Page:Transactions of the Geological Society, 1st series, vol. 4.djvu/235

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surrounded by the solid rock on all sides. It is more common for the boundary of the quartz in the immediate vicinity of the trap to be formed of various zones of coloured chalcedony. The quartz in this case assumes a peculiar well-known aspect, and is called in the Wernerian nomenclature, amethyst, although most commonly of a white or watery appearance. Different zones of chalcedony and quartz will even at times succeed each other in the same nodule.

But the imbedded mineral from which this place has acquired its greatest celebrity, is the agate, or coloured chalcedony, with which it abounds, but which it possesses only in common with many other places in Scotland. The nodules of this substance vary exceedingly both in size and colour, and their general aspect is much too well known to need any description; yet a few circumstances respecting them deserve to be considered, as they involve difficulties which it is incumbent on any general theory of the formation of these rocks to explain. Their external surfaces, I believe invariably, bear those marks of indentation by the surrounding rock which determines their posteriority of formation, or at least their posteriority of induration, to that of the rock in which they are imbedded. Their internal structure is also most commonly zoned, with irregularities corresponding to those of the external boundary; but in some cases they exhibit a complication of structure, which as it cannot be well described in words, I have ventured to represent in the accompanying sketches. In the first example, a stalactite may be observed occupying a portion of a hollow cavity, marking as in the case of the larger quartz cavities described above, the gradual deposition of siliceous matter by infiltration.[1] The change of disposition in the zones in the figures N° 2 & 3,[2] seems to be the result of a similar process, the horizontal parallel lines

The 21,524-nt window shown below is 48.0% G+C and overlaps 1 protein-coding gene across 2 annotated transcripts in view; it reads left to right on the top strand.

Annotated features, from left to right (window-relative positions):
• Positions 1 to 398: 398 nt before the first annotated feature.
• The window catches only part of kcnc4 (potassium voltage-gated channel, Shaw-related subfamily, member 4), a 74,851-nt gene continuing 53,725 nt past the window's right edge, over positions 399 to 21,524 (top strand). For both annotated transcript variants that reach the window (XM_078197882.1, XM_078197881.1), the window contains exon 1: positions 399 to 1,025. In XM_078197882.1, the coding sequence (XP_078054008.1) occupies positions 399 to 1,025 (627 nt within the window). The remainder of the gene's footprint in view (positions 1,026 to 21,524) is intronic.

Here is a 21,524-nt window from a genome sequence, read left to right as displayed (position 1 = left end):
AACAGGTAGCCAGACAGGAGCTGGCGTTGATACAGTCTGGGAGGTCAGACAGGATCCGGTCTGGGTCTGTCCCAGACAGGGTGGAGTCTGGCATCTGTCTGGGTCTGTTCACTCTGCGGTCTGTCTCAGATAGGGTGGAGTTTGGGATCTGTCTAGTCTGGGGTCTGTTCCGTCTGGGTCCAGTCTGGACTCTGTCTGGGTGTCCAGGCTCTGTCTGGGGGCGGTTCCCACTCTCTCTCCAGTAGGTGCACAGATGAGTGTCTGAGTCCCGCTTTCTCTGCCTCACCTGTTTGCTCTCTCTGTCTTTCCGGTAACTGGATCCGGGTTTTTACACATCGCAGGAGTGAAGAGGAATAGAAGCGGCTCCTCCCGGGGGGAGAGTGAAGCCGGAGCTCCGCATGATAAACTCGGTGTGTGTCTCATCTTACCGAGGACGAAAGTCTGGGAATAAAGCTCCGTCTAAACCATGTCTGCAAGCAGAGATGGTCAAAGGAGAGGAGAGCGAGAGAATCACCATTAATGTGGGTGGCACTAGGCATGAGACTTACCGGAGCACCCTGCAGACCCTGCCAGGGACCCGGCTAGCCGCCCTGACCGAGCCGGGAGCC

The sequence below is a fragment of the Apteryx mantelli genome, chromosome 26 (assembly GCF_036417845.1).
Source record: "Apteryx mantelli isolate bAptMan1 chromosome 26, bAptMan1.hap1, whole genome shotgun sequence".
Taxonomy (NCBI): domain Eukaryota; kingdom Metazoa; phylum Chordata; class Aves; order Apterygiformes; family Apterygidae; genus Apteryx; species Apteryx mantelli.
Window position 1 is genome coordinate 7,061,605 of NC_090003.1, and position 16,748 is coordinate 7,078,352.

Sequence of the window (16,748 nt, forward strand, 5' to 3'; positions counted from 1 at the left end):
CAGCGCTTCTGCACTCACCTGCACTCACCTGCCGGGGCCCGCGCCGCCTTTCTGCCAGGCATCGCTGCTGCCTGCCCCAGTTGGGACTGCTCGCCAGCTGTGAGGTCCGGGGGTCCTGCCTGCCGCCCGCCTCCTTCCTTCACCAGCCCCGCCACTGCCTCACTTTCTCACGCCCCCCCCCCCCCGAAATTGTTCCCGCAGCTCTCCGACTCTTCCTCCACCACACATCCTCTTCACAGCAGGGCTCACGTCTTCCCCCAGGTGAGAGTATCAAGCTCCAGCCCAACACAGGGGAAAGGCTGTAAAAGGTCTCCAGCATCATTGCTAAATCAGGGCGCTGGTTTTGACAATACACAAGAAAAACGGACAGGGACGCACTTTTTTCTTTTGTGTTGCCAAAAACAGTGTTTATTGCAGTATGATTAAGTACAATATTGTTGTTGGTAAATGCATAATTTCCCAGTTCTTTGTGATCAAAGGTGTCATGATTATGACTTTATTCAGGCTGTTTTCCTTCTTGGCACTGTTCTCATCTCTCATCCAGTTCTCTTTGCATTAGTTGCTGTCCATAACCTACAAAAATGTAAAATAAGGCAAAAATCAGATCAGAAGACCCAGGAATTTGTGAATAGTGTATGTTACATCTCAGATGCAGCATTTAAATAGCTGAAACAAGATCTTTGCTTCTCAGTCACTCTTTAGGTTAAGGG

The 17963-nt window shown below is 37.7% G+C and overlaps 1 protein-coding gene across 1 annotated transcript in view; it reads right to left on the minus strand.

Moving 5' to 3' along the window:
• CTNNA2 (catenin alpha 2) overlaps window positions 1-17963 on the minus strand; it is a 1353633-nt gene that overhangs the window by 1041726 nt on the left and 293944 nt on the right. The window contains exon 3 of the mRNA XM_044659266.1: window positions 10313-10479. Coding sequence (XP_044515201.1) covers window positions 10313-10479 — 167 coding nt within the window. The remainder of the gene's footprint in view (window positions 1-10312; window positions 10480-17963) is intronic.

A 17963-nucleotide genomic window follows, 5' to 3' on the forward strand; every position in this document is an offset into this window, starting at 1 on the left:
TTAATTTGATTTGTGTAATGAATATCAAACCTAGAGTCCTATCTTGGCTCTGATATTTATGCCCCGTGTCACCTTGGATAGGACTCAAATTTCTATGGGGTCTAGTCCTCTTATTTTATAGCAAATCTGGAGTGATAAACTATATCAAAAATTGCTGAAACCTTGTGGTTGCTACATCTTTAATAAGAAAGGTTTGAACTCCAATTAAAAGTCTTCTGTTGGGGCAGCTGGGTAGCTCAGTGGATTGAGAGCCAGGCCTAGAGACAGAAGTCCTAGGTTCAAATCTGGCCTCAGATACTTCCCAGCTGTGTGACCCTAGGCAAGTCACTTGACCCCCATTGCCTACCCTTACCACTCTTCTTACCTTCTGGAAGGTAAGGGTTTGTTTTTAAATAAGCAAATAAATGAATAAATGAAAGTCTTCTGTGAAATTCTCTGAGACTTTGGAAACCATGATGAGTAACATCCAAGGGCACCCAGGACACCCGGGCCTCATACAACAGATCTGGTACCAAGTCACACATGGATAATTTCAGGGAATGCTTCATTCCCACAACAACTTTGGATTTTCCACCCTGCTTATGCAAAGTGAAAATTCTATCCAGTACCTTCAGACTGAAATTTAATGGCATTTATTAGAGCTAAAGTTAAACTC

1. Pl. 10. N° 1.
  2. Pl. 10. N° 2 & 3.